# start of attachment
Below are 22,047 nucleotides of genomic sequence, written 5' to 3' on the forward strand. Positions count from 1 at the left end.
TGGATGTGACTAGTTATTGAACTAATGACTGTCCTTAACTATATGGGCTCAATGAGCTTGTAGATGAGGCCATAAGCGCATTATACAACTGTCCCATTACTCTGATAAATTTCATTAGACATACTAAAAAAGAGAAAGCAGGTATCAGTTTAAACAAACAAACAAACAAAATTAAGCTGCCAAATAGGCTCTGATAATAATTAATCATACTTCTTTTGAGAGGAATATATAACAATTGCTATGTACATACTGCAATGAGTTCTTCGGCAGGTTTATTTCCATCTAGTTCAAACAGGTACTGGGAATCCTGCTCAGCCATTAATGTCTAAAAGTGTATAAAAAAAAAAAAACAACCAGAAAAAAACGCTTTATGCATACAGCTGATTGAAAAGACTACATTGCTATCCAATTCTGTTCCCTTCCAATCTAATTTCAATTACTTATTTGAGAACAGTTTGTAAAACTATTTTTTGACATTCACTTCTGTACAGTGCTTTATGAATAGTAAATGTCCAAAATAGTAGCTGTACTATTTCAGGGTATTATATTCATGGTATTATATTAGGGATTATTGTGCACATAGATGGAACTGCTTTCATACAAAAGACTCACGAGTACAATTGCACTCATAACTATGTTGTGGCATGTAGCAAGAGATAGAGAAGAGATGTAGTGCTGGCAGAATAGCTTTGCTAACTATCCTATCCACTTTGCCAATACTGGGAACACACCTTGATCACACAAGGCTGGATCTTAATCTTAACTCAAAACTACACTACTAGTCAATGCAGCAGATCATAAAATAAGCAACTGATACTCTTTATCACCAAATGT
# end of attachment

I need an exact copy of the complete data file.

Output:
Below are 22,047 nucleotides of genomic sequence, written 5' to 3' on the forward strand. Positions count from 1 at the left end.
TGGATGTGACTAGTTATTGAACTAATGACTGTCCTTAACTATATGGGCTCAATGAGCTTGTAGATGAGGCCATAAGCGCATTATACAACTGTCCCATTACTCTGATAAATTTCATTAGACATACTAAAAAAGAGAAAGCAGGTATCAGTTTAAACAAACAAACAAACAAAATTAAGCTGCCAAATAGGCTCTGATAATAATTAATCATACTTCTTTTGAGAGGAATATATAACAATTGCTATGTACATACTGCAATGAGTTCTTCGGCAGGTTTATTTCCATCTAGTTCAAACAGGTACTGGGAATCCTGCTCAGCCATTAATGTCTAAAAGTGTATAAAAAAAAAAAAACAACCAGAAAAAAACGCTTTATGCATACAGCTGATTGAAAAGACTACATTGCTATCCAATTCTGTTCCCTTCCAATCTAATTTCAATTACTTATTTGAGAACAGTTTGTAAAACTATTTTTTGACATTCACTTCTGTACAGTGCTTTATGAATAGTAAATGTCCAAAATAGTAGCTGTACTATTTCAGGGTATTATATTCATGGTATTATATTAGGGATTATTGTGCACATAGATGGAACTGCTTTCATACAAAAGACTCACGAGTACAATTGCACTCATAACTATGTTGTGGCATGTAGCAAGAGATAGAGAAGAGATGTAGTGCTGGCAGAATAGCTTTGCTAACTATCCTATCCACTTTGCCAATACTGGGAACACACCTTGATCACACAAGGCTGGATCTTAATCTTAACTCAAAACTACACTACTAGTCAATGCAGCAGATCATAAAATAAGCAACTGATACTCTTTATCACCAAATGT